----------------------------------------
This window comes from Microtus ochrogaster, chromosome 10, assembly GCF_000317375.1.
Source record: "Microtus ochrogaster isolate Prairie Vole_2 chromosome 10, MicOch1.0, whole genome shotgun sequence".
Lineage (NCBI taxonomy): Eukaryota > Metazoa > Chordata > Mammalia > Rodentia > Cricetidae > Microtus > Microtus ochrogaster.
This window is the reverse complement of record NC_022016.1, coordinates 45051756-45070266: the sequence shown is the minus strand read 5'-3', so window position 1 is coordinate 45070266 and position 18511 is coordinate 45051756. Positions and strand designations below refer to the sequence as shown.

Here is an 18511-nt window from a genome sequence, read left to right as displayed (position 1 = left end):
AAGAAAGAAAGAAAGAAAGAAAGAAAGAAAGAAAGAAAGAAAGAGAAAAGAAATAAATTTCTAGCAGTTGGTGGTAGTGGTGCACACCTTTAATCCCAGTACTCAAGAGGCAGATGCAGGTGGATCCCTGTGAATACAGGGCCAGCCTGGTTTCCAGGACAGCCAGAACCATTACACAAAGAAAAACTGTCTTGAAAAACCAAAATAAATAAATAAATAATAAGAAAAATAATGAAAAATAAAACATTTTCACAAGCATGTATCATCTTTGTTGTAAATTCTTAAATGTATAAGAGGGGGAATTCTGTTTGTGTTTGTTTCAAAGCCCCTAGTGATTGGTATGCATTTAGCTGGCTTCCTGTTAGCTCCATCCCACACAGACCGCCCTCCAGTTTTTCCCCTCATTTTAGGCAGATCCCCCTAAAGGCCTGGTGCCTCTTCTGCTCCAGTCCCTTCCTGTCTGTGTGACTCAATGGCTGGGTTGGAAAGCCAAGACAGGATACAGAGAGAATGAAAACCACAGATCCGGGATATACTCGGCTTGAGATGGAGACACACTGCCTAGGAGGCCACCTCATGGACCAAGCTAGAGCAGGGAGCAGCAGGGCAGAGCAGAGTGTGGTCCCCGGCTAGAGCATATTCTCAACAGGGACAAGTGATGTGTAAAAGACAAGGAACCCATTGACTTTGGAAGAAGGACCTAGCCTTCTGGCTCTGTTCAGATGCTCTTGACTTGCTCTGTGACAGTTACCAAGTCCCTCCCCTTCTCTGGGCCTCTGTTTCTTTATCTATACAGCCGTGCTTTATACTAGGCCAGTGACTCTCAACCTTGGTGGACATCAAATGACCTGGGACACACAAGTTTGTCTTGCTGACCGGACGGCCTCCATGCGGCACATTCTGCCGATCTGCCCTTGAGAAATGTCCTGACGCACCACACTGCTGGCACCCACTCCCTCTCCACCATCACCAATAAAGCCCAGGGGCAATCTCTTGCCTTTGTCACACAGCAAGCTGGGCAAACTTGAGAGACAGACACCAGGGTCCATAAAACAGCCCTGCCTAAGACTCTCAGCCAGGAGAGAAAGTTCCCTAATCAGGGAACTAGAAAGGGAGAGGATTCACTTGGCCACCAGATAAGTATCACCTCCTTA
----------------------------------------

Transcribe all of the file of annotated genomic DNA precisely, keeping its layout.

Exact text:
This window comes from Microtus ochrogaster, chromosome 10, assembly GCF_000317375.1.
Source record: "Microtus ochrogaster isolate Prairie Vole_2 chromosome 10, MicOch1.0, whole genome shotgun sequence".
Lineage (NCBI taxonomy): Eukaryota > Metazoa > Chordata > Mammalia > Rodentia > Cricetidae > Microtus > Microtus ochrogaster.
This window is the reverse complement of record NC_022016.1, coordinates 45051756-45070266: the sequence shown is the minus strand read 5'-3', so window position 1 is coordinate 45070266 and position 18511 is coordinate 45051756. Positions and strand designations below refer to the sequence as shown.

Here is an 18511-nt window from a genome sequence, read left to right as displayed (position 1 = left end):
AAGAAAGAAAGAAAGAAAGAAAGAAAGAAAGAAAGAAAGAAAGAGAAAAGAAATAAATTTCTAGCAGTTGGTGGTAGTGGTGCACACCTTTAATCCCAGTACTCAAGAGGCAGATGCAGGTGGATCCCTGTGAATACAGGGCCAGCCTGGTTTCCAGGACAGCCAGAACCATTACACAAAGAAAAACTGTCTTGAAAAACCAAAATAAATAAATAAATAATAAGAAAAATAATGAAAAATAAAACATTTTCACAAGCATGTATCATCTTTGTTGTAAATTCTTAAATGTATAAGAGGGGGAATTCTGTTTGTGTTTGTTTCAAAGCCCCTAGTGATTGGTATGCATTTAGCTGGCTTCCTGTTAGCTCCATCCCACACAGACCGCCCTCCAGTTTTTCCCCTCATTTTAGGCAGATCCCCCTAAAGGCCTGGTGCCTCTTCTGCTCCAGTCCCTTCCTGTCTGTGTGACTCAATGGCTGGGTTGGAAAGCCAAGACAGGATACAGAGAGAATGAAAACCACAGATCCGGGATATACTCGGCTTGAGATGGAGACACACTGCCTAGGAGGCCACCTCATGGACCAAGCTAGAGCAGGGAGCAGCAGGGCAGAGCAGAGTGTGGTCCCCGGCTAGAGCATATTCTCAACAGGGACAAGTGATGTGTAAAAGACAAGGAACCCATTGACTTTGGAAGAAGGACCTAGCCTTCTGGCTCTGTTCAGATGCTCTTGACTTGCTCTGTGACAGTTACCAAGTCCCTCCCCTTCTCTGGGCCTCTGTTTCTTTATCTATACAGCCGTGCTTTATACTAGGCCAGTGACTCTCAACCTTGGTGGACATCAAATGACCTGGGACACACAAGTTTGTCTTGCTGACCGGACGGCCTCCATGCGGCACATTCTGCCGATCTGCCCTTGAGAAATGTCCTGACGCACCACACTGCTGGCACCCACTCCCTCTCCACCATCACCAATAAAGCCCAGGGGCAATCTCTTGCCTTTGTCACACAGCAAGCTGGGCAAACTTGAGAGACAGACACCAGGGTCCATAAAACAGCCCTGCCTAAGACTCTCAGCCAGGAGAGAAAGTTCCCTAATCAGGGAACTAGAAAGGGAGAGGATTCACTTGGCCACCAGATAAGTATCACCTCCTTA